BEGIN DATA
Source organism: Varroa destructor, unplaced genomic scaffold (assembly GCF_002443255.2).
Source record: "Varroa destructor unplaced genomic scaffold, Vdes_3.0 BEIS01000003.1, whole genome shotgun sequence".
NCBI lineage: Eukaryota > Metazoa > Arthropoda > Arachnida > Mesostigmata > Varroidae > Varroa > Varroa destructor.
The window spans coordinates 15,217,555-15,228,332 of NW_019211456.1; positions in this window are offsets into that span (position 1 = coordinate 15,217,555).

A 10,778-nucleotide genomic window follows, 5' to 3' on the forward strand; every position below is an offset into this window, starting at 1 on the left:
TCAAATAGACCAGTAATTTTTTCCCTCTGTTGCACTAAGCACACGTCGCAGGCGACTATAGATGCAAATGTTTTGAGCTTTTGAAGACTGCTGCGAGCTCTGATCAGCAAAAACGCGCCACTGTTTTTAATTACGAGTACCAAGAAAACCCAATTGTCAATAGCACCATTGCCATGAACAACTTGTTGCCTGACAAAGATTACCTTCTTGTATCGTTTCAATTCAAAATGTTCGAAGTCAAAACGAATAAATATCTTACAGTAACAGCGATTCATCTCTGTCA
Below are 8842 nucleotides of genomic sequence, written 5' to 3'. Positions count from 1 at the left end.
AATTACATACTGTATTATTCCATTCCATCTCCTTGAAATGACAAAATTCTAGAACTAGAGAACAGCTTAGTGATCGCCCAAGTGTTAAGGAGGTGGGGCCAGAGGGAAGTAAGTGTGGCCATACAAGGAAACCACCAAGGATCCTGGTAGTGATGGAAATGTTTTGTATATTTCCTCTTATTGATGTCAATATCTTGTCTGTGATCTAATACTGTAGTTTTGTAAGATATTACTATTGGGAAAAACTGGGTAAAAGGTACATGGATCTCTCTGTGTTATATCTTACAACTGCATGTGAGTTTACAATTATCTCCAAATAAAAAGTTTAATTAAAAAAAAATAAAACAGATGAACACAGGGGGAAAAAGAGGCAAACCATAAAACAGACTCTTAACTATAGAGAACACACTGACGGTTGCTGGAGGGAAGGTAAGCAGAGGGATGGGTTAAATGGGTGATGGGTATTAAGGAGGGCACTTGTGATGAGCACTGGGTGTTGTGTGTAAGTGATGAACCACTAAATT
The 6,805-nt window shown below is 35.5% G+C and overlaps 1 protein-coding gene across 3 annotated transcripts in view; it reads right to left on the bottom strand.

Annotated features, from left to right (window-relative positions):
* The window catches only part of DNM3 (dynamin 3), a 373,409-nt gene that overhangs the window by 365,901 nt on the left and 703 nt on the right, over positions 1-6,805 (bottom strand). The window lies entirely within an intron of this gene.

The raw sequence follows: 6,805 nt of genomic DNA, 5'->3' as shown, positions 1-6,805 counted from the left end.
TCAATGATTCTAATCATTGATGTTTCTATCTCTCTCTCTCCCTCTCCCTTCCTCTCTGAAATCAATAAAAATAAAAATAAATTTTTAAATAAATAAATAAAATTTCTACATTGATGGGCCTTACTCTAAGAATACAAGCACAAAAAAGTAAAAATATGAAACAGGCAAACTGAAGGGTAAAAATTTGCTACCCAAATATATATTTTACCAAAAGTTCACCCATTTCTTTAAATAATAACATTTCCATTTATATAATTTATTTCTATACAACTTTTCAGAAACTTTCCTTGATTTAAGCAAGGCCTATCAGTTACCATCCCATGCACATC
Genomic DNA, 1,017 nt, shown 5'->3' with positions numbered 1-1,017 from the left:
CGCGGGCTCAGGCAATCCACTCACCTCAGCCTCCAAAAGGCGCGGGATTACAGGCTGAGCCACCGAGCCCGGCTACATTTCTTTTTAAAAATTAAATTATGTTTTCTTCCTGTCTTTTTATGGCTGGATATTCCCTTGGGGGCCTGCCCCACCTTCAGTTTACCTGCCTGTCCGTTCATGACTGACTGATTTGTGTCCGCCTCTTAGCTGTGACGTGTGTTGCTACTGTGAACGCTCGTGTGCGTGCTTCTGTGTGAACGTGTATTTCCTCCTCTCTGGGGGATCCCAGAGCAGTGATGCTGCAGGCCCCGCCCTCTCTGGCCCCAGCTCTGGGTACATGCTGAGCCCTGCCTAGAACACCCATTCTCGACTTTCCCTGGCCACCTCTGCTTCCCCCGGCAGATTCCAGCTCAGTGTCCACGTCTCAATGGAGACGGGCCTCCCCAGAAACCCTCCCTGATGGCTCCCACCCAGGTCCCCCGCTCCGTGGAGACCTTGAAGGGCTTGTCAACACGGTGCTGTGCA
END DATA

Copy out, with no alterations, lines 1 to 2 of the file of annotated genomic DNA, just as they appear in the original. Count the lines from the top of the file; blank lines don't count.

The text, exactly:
Source organism: Varroa destructor, unplaced genomic scaffold (assembly GCF_002443255.2).
Source record: "Varroa destructor unplaced genomic scaffold, Vdes_3.0 BEIS01000003.1, whole genome shotgun sequence".